Data and Empirical Analysis
Postal savings data come from Sprick Shuster et al. (2019). The papers’ authors digitized the annual amount of deposits in each post office from the Annual Reports on the Operation of the Postal Savings System. The data on B&Ls come from Fishback et al. (2019). The paper’s authors digitized the name, location, and annual balance sheet of each B&L from the state banking and insurance reports of New York, North Carolina, and Wisconsin between 1920 and 1935.8 See appendix table A.1 for summary statistics on each state. While Fishback et al. (2019) have data for Iowa and Fleitas et al. (2018) have data for New Jersey, we do not include those data here because information is missing for the 1920s. B&L data were aggregated up to the town/village/ hamlet level to match the postal-deposit data. We measure depositor activity in B&Ls by the value of all outstanding shares9There is heterogeneity across the three states in the way they present the information on B&L balance sheets. Fishback et al. (2019) create categories of balance sheet variables that are standardized across states. We use the “shares” category, which includes installment shares and other balance sheet categories that reflect deposits, such as paid-up shares, income shares, and one-payment shares. and depositor activity in postal savings banks by total deposits. Our sample stops in 1935 in order to avoid the confounding effects of the conversion of B&Ls into S&Ls and governmental policies implemented to directly assist B&Ls in the second half of the thirties.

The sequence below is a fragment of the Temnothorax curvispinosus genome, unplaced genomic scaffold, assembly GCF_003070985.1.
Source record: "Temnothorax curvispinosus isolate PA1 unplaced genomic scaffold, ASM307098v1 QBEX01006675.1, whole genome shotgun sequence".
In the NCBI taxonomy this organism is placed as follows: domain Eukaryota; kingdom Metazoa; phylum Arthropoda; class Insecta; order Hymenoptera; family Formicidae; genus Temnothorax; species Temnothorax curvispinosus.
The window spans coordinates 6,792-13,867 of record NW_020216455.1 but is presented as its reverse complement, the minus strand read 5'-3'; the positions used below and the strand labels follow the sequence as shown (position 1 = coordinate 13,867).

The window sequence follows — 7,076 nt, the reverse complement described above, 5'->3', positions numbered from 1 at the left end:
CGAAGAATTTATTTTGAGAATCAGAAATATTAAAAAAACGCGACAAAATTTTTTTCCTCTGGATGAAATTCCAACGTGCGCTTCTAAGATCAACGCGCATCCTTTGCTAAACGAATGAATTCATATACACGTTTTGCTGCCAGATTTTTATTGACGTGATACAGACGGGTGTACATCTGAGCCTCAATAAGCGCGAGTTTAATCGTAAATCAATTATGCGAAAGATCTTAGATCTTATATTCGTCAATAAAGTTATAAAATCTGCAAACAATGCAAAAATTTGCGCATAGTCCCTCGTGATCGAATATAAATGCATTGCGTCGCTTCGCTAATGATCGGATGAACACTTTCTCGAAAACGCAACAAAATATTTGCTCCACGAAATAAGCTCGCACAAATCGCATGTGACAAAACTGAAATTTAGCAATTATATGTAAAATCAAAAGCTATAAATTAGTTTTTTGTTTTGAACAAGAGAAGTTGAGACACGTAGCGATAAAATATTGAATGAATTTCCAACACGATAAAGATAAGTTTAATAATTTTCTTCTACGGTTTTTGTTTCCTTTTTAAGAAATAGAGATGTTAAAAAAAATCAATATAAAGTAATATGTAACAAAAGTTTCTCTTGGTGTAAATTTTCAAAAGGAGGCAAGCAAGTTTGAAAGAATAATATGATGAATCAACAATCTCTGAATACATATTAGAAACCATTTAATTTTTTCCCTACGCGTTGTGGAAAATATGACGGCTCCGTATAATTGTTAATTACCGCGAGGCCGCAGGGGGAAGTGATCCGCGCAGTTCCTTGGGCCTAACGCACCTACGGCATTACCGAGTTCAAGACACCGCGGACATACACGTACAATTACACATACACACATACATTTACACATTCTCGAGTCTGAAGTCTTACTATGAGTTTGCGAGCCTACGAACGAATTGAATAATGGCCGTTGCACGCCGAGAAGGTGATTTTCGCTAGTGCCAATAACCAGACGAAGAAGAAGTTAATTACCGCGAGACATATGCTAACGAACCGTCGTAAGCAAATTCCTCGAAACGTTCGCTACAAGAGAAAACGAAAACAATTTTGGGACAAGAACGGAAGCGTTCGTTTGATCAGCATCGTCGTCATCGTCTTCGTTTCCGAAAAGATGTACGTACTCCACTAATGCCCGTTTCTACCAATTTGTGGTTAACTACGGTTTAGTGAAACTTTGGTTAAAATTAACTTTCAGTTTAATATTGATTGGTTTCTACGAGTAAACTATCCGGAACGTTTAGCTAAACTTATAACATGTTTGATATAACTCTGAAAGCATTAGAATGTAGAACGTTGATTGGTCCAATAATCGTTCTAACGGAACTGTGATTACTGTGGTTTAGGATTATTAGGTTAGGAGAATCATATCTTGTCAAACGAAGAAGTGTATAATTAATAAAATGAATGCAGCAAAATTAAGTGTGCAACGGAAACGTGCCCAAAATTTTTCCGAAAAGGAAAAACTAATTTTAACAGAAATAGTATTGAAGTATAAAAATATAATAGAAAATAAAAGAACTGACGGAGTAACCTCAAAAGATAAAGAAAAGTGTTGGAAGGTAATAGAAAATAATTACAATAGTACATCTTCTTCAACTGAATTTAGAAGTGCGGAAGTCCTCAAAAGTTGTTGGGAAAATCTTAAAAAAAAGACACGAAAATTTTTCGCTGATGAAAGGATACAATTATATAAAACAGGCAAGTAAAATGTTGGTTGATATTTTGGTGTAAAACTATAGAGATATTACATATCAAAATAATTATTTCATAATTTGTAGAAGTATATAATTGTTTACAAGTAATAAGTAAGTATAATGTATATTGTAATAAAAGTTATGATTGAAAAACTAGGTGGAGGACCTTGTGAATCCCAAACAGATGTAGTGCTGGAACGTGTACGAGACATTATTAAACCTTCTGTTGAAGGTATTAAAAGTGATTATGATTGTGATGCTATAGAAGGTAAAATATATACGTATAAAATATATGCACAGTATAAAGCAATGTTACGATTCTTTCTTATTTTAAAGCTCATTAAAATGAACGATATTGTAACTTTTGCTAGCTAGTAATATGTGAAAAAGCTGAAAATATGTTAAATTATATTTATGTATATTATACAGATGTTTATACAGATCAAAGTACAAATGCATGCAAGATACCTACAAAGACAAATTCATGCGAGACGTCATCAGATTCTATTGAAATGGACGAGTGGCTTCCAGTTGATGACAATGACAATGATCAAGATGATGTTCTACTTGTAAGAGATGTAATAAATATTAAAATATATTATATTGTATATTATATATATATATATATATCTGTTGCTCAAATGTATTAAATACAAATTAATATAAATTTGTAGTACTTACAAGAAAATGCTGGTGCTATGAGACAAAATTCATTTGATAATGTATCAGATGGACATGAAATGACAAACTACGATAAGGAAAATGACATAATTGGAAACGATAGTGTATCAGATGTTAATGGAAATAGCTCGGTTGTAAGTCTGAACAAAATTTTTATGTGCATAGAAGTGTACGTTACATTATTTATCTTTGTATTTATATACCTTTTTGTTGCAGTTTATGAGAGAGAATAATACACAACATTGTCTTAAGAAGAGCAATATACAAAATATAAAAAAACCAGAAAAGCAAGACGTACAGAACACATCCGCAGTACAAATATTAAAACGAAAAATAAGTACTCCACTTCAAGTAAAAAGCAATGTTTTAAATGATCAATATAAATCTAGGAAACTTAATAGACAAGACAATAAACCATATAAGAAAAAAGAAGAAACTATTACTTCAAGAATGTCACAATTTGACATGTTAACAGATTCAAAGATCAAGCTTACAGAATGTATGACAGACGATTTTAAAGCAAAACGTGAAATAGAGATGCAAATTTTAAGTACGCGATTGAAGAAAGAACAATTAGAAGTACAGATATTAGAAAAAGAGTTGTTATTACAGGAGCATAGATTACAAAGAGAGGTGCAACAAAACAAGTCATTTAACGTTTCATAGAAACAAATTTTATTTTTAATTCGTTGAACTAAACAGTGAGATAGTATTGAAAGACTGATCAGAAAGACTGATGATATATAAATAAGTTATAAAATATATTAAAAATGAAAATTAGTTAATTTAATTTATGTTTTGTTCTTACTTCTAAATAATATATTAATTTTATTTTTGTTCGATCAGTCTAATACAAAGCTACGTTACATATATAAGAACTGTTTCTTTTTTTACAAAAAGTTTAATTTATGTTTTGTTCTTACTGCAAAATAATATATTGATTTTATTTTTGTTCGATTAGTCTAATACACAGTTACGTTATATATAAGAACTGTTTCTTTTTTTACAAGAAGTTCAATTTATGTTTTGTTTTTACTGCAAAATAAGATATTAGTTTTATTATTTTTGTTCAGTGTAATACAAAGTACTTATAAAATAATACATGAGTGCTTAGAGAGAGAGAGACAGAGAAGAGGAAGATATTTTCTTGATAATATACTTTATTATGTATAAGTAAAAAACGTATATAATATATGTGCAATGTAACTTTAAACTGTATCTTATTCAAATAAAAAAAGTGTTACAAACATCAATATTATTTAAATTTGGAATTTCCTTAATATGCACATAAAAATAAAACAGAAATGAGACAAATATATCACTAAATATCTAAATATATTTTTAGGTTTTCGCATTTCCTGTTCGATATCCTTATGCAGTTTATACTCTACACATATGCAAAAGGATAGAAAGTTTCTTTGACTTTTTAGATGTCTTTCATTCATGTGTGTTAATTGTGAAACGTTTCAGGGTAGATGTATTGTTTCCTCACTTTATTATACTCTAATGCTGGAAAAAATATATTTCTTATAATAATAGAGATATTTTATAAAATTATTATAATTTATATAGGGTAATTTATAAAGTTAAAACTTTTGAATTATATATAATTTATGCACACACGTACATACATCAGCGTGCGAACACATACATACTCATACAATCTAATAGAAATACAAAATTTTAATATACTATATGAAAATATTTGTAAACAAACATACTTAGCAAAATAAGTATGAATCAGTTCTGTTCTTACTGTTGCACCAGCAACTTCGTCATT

While postal deposits could be made in virtually any post office, B&Ls were not present in many cities. Since we are focused on the competition between B&Ls and postal savings deposits rather than the total growth of postal savings (previously studied by Sprick Shuster et al. 2019), we constrain our analysis to any town/year combination in which a B&L is observed. Clearly, there can be no competition between B&Ls and postal savings in places where B&Ls do not exist.10The inverse is not true. In places with B&Ls and no observed postal savings activity, B&Ls could have affected postal savings anyway, especially since each place had a post office. The Post Office constantly re-evaluated the placement of postal depositories, and post offices lost and gained depositories frequently. In fact, it is at times difficult to determine whether a town lacked a postal depository or whether there happened to be $0 on deposit. At an aggregate level, B&Ls had steeper declines during the Great Depression in places with positive values of postal savings, and postal savings had higher growth in locations with B&Ls. When adding the places that never had a B&L to our regressions, we obtain similar point estimates, although the effect is more imprecisely estimated. The map in figure 2 shows that the 387 towns with a B&L and a listed post office (i.e., those included in our sample) are not biased toward a particular geographic area nor significantly different from those cities that had a listed post office but never had a B&L. If anything, B&Ls are clustered in larger cities with sufficient housing demand whereas postal savings offices were located throughout each of the states.